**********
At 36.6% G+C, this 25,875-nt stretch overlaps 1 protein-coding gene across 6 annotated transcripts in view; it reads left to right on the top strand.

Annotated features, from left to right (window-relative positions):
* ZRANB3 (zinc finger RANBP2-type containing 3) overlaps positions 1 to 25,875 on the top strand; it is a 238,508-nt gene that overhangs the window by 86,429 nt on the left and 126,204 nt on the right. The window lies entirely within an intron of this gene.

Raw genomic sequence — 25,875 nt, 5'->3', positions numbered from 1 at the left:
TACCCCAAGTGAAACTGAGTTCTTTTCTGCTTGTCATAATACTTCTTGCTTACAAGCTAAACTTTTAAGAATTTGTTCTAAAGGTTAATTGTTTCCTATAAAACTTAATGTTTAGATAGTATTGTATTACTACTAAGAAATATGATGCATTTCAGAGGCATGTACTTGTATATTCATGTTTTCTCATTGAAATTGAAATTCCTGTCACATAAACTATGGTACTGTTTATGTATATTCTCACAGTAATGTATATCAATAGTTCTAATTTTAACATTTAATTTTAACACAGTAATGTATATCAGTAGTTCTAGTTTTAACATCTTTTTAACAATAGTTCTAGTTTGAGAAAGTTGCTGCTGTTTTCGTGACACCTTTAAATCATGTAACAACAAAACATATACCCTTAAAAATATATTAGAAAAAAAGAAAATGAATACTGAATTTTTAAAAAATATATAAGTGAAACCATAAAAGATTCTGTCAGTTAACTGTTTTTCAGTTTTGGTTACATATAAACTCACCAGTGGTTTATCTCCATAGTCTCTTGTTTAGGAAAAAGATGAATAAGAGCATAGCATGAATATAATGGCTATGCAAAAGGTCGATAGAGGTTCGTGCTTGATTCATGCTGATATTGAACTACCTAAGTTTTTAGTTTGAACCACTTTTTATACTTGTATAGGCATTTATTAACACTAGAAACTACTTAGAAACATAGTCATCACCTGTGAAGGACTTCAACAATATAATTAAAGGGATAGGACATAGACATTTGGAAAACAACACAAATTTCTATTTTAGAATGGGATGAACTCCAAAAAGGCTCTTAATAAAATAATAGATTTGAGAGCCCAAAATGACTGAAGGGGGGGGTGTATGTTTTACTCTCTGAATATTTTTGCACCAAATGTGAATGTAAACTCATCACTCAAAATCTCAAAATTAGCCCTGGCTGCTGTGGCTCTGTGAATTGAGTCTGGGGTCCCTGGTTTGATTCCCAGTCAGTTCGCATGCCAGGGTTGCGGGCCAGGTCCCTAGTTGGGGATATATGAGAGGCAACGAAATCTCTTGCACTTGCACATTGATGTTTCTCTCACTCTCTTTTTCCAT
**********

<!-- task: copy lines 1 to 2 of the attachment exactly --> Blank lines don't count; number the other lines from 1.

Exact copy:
At 36.6% G+C, this 25,875-nt stretch overlaps 1 protein-coding gene across 6 annotated transcripts in view; it reads left to right on the top strand.

Annotated features, from left to right (window-relative positions):